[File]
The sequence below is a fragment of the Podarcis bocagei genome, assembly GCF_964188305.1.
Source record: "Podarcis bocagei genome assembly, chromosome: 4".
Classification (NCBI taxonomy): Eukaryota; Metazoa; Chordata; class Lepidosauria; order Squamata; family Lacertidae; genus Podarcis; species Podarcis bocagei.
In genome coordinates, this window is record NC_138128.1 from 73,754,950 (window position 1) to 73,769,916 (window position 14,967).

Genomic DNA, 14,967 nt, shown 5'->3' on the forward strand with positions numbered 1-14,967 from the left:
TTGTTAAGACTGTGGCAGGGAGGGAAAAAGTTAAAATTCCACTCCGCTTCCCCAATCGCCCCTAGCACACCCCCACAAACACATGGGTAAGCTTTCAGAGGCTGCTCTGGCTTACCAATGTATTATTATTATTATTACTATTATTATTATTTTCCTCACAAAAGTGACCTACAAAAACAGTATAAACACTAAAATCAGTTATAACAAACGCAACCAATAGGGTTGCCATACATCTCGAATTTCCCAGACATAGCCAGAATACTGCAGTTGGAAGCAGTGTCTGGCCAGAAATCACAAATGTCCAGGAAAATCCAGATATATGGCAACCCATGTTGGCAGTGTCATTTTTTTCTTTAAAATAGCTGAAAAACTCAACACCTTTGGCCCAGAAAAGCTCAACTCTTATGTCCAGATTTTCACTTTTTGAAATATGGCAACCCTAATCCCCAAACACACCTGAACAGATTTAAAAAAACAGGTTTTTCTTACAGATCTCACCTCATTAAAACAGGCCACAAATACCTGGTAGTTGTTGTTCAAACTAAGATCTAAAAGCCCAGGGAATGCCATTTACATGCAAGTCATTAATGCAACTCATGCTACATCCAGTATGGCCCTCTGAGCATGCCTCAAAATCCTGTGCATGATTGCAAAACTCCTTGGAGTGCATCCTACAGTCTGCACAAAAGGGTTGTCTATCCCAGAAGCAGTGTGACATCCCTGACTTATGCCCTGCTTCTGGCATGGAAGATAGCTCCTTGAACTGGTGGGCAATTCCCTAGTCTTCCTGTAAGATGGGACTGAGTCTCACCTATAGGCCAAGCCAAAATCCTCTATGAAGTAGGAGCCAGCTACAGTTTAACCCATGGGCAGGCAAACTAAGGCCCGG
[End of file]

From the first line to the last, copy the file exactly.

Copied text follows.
The sequence below is a fragment of the Podarcis bocagei genome, assembly GCF_964188305.1.
Source record: "Podarcis bocagei genome assembly, chromosome: 4".
Classification (NCBI taxonomy): Eukaryota; Metazoa; Chordata; class Lepidosauria; order Squamata; family Lacertidae; genus Podarcis; species Podarcis bocagei.
In genome coordinates, this window is record NC_138128.1 from 73,754,950 (window position 1) to 73,769,916 (window position 14,967).

Genomic DNA, 14,967 nt, shown 5'->3' on the forward strand with positions numbered 1-14,967 from the left:
TTGTTAAGACTGTGGCAGGGAGGGAAAAAGTTAAAATTCCACTCCGCTTCCCCAATCGCCCCTAGCACACCCCCACAAACACATGGGTAAGCTTTCAGAGGCTGCTCTGGCTTACCAATGTATTATTATTATTATTACTATTATTATTATTTTCCTCACAAAAGTGACCTACAAAAACAGTATAAACACTAAAATCAGTTATAACAAACGCAACCAATAGGGTTGCCATACATCTCGAATTTCCCAGACATAGCCAGAATACTGCAGTTGGAAGCAGTGTCTGGCCAGAAATCACAAATGTCCAGGAAAATCCAGATATATGGCAACCCATGTTGGCAGTGTCATTTTTTTCTTTAAAATAGCTGAAAAACTCAACACCTTTGGCCCAGAAAAGCTCAACTCTTATGTCCAGATTTTCACTTTTTGAAATATGGCAACCCTAATCCCCAAACACACCTGAACAGATTTAAAAAAACAGGTTTTTCTTACAGATCTCACCTCATTAAAACAGGCCACAAATACCTGGTAGTTGTTGTTCAAACTAAGATCTAAAAGCCCAGGGAATGCCATTTACATGCAAGTCATTAATGCAACTCATGCTACATCCAGTATGGCCCTCTGAGCATGCCTCAAAATCCTGTGCATGATTGCAAAACTCCTTGGAGTGCATCCTACAGTCTGCACAAAAGGGTTGTCTATCCCAGAAGCAGTGTGACATCCCTGACTTATGCCCTGCTTCTGGCATGGAAGATAGCTCCTTGAACTGGTGGGCAATTCCCTAGTCTTCCTGTAAGATGGGACTGAGTCTCACCTATAGGCCAAGCCAAAATCCTCTATGAAGTAGGAGCCAGCTACAGTTTAACCCATGGGCAGGCAAACTAAGGCCCGG